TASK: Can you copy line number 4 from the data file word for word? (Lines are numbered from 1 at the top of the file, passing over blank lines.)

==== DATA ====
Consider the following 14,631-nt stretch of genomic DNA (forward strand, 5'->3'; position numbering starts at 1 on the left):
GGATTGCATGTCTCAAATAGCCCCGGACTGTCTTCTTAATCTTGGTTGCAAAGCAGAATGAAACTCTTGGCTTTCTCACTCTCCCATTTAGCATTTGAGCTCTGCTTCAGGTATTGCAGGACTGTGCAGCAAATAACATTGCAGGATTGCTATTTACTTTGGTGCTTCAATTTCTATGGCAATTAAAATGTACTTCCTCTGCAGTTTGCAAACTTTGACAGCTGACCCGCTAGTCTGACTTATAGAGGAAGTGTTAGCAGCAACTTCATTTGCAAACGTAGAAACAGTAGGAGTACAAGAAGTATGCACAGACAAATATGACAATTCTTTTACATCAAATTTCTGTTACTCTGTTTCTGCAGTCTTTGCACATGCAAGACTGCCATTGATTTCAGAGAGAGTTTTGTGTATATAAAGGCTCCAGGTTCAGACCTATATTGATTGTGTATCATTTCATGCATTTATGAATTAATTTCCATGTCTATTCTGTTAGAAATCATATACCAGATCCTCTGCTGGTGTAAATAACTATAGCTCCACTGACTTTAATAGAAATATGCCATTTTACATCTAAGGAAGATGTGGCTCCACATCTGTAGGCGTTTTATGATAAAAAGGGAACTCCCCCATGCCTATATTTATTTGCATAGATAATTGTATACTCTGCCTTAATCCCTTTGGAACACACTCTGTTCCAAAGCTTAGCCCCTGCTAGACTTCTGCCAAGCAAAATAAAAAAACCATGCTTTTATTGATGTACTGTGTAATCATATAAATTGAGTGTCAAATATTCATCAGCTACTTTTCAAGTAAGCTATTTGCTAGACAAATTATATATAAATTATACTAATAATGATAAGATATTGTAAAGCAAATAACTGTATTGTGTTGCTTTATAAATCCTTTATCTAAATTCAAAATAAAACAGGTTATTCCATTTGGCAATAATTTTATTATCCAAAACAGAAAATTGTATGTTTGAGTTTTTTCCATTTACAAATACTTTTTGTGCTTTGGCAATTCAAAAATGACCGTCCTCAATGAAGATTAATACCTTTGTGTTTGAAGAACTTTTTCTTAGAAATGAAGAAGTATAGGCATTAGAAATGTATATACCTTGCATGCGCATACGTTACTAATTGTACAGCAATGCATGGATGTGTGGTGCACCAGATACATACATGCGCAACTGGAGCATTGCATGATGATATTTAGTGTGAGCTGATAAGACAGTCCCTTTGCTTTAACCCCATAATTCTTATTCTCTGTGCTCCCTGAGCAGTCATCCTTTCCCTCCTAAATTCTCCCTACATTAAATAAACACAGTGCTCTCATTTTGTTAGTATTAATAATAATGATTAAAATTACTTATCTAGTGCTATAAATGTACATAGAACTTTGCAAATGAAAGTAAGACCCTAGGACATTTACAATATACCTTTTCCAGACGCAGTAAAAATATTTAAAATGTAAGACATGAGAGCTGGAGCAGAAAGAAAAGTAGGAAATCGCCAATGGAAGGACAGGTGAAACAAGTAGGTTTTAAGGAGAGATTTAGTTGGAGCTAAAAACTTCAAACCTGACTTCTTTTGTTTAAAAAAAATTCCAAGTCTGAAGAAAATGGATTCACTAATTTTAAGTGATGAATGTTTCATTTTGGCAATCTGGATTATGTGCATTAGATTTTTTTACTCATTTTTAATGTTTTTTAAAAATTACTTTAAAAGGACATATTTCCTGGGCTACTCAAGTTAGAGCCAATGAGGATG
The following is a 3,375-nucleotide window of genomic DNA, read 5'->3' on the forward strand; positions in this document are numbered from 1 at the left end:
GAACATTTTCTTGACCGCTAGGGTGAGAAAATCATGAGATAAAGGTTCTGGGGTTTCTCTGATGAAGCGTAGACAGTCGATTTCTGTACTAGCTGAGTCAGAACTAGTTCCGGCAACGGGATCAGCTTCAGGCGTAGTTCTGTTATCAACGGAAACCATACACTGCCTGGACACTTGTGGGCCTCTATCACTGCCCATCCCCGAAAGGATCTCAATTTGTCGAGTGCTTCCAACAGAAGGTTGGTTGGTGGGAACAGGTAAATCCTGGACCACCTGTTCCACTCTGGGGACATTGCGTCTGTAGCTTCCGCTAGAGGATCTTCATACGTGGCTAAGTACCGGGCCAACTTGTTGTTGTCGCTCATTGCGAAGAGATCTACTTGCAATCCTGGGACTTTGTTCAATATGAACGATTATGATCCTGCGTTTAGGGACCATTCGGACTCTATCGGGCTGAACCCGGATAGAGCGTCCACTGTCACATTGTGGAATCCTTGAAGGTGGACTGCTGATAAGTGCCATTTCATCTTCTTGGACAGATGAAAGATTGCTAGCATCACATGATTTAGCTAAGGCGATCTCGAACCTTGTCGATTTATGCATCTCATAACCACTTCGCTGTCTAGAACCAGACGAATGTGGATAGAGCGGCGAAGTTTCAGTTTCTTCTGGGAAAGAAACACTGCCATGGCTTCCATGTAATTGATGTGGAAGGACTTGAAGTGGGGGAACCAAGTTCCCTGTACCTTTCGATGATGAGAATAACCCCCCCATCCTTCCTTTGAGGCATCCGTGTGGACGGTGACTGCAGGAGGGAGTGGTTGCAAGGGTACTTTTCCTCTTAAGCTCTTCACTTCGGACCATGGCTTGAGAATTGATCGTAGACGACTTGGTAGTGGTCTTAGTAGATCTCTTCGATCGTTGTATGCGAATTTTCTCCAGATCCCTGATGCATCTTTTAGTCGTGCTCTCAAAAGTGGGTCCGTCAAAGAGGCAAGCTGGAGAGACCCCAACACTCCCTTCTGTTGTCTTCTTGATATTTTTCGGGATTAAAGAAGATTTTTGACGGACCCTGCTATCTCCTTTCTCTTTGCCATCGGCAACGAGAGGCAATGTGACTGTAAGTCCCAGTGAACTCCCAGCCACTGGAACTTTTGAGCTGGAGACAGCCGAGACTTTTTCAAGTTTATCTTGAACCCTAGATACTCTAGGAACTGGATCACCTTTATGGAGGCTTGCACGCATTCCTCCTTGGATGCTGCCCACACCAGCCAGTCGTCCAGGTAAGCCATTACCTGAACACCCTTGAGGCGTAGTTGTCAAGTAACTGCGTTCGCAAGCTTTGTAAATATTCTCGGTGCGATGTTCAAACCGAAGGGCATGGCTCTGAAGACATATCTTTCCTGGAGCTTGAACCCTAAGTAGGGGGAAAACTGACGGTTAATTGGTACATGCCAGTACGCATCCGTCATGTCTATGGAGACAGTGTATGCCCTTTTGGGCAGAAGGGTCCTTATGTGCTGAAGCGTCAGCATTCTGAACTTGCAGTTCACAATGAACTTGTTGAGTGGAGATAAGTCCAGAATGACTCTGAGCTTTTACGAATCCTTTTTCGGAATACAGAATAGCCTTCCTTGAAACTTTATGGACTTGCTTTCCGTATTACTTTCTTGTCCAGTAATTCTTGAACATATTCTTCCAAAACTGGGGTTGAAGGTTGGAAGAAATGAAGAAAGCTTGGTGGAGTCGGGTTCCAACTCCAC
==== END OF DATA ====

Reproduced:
GAACATTTTCTTGACCGCTAGGGTGAGAAAATCATGAGATAAAGGTTCTGGGGTTTCTCTGATGAAGCGTAGACAGTCGATTTCTGTACTAGCTGAGTCAGAACTAGTTCCGGCAACGGGATCAGCTTCAGGCGTAGTTCTGTTATCAACGGAAACCATACACTGCCTGGACACTTGTGGGCCTCTATCACTGCCCATCCCCGAAAGGATCTCAATTTGTCGAGTGCTTCCAACAGAAGGTTGGTTGGTGGGAACAGGTAAATCCTGGACCACCTGTTCCACTCTGGGGACATTGCGTCTGTAGCTTCCGCTAGAGGATCTTCATACGTGGCTAAGTACCGGGCCAACTTGTTGTTGTCGCTCATTGCGAAGAGATCTACTTGCAATCCTGGGACTTTGTTCAATATGAACGATTATGATCCTGCGTTTAGGGACCATTCGGACTCTATCGGGCTGAACCCGGATAGAGCGTCCACTGTCACATTGTGGAATCCTTGAAGGTGGACTGCTGATAAGTGCCATTTCATCTTCTTGGACAGATGAAAGATTGCTAGCATCACATGATTTAGCTAAGGCGATCTCGAACCTTGTCGATTTATGCATCTCATAACCACTTCGCTGTCTAGAACCAGACGAATGTGGATAGAGCGGCGAAGTTTCAGTTTCTTCTGGGAAAGAAACACTGCCATGGCTTCCATGTAATTGATGTGGAAGGACTTGAAGTGGGGGAACCAAGTTCCCTGTACCTTTCGATGATGAGAATAACCCCCCCATCCTTCCTTTGAGGCATCCGTGTGGACGGTGACTGCAGGAGGGAGTGGTTGCAAGGGTACTTTTCCTCTTAAGCTCTTCACTTCGGACCATGGCTTGAGAATTGATCGTAGACGACTTGGTAGTGGTCTTAGTAGATCTCTTCGATCGTTGTATGCGAATTTTCTCCAGATCCCTGATGCATCTTTTAGTCGTGCTCTCAAAAGTGGGTCCGTCAAAGAGGCAAGCTGGAGAGACCCCAACACTCCCTTCTGTTGTCTTCTTGATATTTTTCGGGATTAAAGAAGATTTTTGACGGACCCTGCTATCTCCTTTCTCTTTGCCATCGGCAACGAGAGGCAATGTGACTGTAAGTCCCAGTGAACTCCCAGCCACTGGAACTTTTGAGCTGGAGACAGCCGAGACTTTTTCAAGTTTATCTTGAACCCTAGATACTCTAGGAACTGGATCACCTTTATGGAGGCTTGCACGCATTCCTCCTTGGATGCTGCCCACACCAGCCAGTCGTCCAGGTAAGCCATTACCTGAACACCCTTGAGGCGTAGTTGTCAAGTAACTGCGTTCGCAAGCTTTGTAAATATTCTCGGTGCGATGTTCAAACCGAAGGGCATGGCTCTGAAGACATATCTTTCCTGGAGCTTGAACCCTAAGTAGGGGGAAAACTGACGGTTAATTGGTACATGCCAGTACGCATCCGTCATGTCTATGGAGACAGTGTATGCCCTTTTGGGCAGAAGGGTCCTTATGTGCTGAAGCGTCAGCATTCTGAACTTGCAGTTCACAATGAACTTGTTGAGTGGAGATAAGTCCAGAATGACTCTGAGCTTTTACGAATCCTTTTTCGGAATACAGAATAGCCTTCCTTGAAACTTTATGGACTTGCTTTCCGTATTACTTTCTTGTCCAGTAATTCTTGAACATATTCTTCCAAAACTGGGGTTGAAGGTTGGAAGAAATGAAGAAAGCTTGGTGGAGTCGGGTTCCAACTCCAC